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Martin campaigning alongside the family of his constituent Jagtar Singh Johal.

Martin Docherty-Hughes, MP for West Dunbartonshire, has called on new Foreign Secretary Jeremy Hunt to offer his full support to the family of a Dumbarton man imprisoned in India.

The SNP MP has written to the new Foreign Secretary highlighting the plight of his constituent Jagtar Singh Johal who has been detained in India since November 2017 after travelling from Scotland for his wedding.

In the days following Jagtar’s arrest, it is alleged that he was tortured by electric shock to his ears, nipples and genitals, forcing his limbs into opposite directions and forced sleep deprivation. But these allegations remain unproven as the Indian authorities have refused to allow for an independent medical examination.

After raising his constituent’s case in parliament, Martin Docherty-Hughes MP received assurances from UK government Ministers that “extreme action” would be taken in the event of a British national being tortured.

However, former Foreign Secretary Boris Johnson failed to meet with the MP or his constituent’s family prior to quitting his cabinet post last month.

Jeremy Hunt has been urged to honour the commitment and do everything possible to support Jagtar’s family following his new appointment as Foreign Secretary,.

Martin Docherty-Hughes MP said:

“In the 9 months since Jagtar’s detention his family here in Dumbarton have been tireless campaigners on his behalf.

“Their determination in the face of such heartache and concern for his wellbeing has been remarkable.

“I continue to work closely with Jagtar’s family – raising Jaggi’s case repeatedly in parliament and highlighting concerns about his mistreatment.

“Whilst Boris Johnson showed little interest in my constituent’s plight during his time as Foreign Secretary, I expect his successor to honour the commitment made to my constituent’s family.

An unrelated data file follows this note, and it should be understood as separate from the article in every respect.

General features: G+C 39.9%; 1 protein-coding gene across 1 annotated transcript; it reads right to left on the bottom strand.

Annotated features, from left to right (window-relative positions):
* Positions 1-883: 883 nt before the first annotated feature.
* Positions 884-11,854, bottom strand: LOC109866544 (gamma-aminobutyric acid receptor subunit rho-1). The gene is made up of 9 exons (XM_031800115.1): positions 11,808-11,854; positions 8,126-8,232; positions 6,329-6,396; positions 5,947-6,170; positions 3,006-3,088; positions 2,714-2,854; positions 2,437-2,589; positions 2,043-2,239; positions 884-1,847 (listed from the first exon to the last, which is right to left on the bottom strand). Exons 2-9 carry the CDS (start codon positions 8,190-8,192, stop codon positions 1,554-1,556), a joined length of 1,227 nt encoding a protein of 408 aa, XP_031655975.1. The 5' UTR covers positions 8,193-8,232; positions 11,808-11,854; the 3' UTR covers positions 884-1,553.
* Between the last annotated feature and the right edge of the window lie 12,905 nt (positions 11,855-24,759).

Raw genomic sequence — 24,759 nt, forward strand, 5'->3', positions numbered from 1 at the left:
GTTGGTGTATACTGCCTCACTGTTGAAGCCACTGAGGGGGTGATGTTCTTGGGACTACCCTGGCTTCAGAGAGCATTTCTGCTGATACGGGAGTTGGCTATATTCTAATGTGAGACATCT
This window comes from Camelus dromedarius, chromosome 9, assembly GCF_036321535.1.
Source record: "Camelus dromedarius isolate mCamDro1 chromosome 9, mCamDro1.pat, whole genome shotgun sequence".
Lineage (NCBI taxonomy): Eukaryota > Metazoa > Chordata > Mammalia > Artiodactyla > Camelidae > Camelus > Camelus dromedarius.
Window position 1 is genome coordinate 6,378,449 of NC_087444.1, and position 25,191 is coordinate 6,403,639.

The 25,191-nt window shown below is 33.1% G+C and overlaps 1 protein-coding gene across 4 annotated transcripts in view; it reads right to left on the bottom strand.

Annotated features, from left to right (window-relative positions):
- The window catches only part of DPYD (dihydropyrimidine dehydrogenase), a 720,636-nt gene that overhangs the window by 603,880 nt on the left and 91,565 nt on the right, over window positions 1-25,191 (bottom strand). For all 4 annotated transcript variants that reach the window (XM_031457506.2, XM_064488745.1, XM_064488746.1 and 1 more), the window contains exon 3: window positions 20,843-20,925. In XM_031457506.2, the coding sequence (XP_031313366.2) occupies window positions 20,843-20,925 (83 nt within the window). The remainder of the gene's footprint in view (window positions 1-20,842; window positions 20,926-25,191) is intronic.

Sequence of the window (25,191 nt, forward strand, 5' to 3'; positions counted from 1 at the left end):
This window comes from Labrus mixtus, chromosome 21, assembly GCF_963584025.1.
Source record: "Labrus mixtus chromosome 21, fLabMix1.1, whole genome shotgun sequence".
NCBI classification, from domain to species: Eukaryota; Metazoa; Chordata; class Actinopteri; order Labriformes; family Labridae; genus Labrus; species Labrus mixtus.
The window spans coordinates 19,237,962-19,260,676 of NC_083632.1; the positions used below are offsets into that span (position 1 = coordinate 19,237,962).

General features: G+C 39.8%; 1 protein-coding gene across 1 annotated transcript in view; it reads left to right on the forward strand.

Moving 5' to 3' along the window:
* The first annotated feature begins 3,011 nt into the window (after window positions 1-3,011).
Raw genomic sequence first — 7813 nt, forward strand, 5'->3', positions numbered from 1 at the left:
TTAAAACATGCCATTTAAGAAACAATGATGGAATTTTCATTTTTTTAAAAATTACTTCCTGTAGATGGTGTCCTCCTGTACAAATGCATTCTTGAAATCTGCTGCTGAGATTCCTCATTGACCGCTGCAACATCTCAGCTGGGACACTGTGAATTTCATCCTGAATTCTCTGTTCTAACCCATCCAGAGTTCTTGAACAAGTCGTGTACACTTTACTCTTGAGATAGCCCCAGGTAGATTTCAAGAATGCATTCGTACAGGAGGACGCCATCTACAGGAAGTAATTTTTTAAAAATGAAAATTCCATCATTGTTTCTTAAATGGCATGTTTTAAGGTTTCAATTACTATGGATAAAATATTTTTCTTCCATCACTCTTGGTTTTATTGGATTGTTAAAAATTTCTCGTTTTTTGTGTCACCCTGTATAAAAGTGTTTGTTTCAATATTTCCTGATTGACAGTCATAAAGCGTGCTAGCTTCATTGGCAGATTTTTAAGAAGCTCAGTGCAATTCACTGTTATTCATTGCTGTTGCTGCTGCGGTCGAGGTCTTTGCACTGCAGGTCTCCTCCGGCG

“It’s been a frustrating process, but we remain determined to do everything possible to ensure Jaggi is afforded a fair and transparent judicial process by the Indian authorities.

“I hope to secure a meeting with the new Foreign Secretary as soon as possible to press for his full support on behalf of Jagtar and his family.”

Text of the letter from Martin Docherty-Hughes MP to the Foreign Secretary:

Dear Jeremy,

May I begin by congratulating you on your appointment as Secretary of State to the Foreign and Commonwealth Office, at such an important time.

While being briefed on the ongoing consular work of the department, I’m sure you will have been made aware of the case of my constituent, Jagtar Singh Johal, who has been in jail in India since being arrested in Jalandhar, Punjab last November.

In the days following his arrest, Jagtar alleges that he was tortured by electric shock to his ears, nipples and genitals, forcing his limbs into opposite directions and forced sleep deprivation – although these allegations remain unproven as the Indian authorities have refused to allow for an independent medical examination.

When I first raised the issue at FCO questions on the 21st of November last year, I was assured by then Minister of State Rory Stewart that “We will work very closely to investigate the matter and will, of course, take extreme action if a British citizen is being tortured”.

In the months since this commitment, I have met several times with FCO officials, including Minister of State Mark Field, and while I do not doubt the seriousness with which they are treating the case, we still really remain no further forward in ensuring any of the fundamental issues at the heart of the case have been dealt with.

Jagtar remains accused of very serious crimes, and while I know neither of us can interfere directly in ongoing proceedings, my aim as Jagtar’s MP has been to ensure that India’s respect for due process, along with a commitment to transparency and accountability, are upheld as much as possible. This is something I believe that you too are in a position to advocate.

Immediately prior to your appointment, I was given a commitment on the floor of the House by your predecessor that he would meet with me to discuss the case further, and I write to you today to ask that you might consider honouring that commitment.

Jagtar’s father, along with his brothers and grandmother, have spent these months worrying about his health and wellbeing, as he sits in a cell some 7,000 kilometres away from their home in Brucehill, Dumbarton, having to come to terms with the fact that it is an ordeal which may go on for much longer. I believe an assurance from yourself that the FCO continues to treat this case with the utmost seriousness would bring them some comfort, and I hope we can find a mutually agreeable time to meet.

I look forward to your reply.


Martin Docherty-Hughes MP

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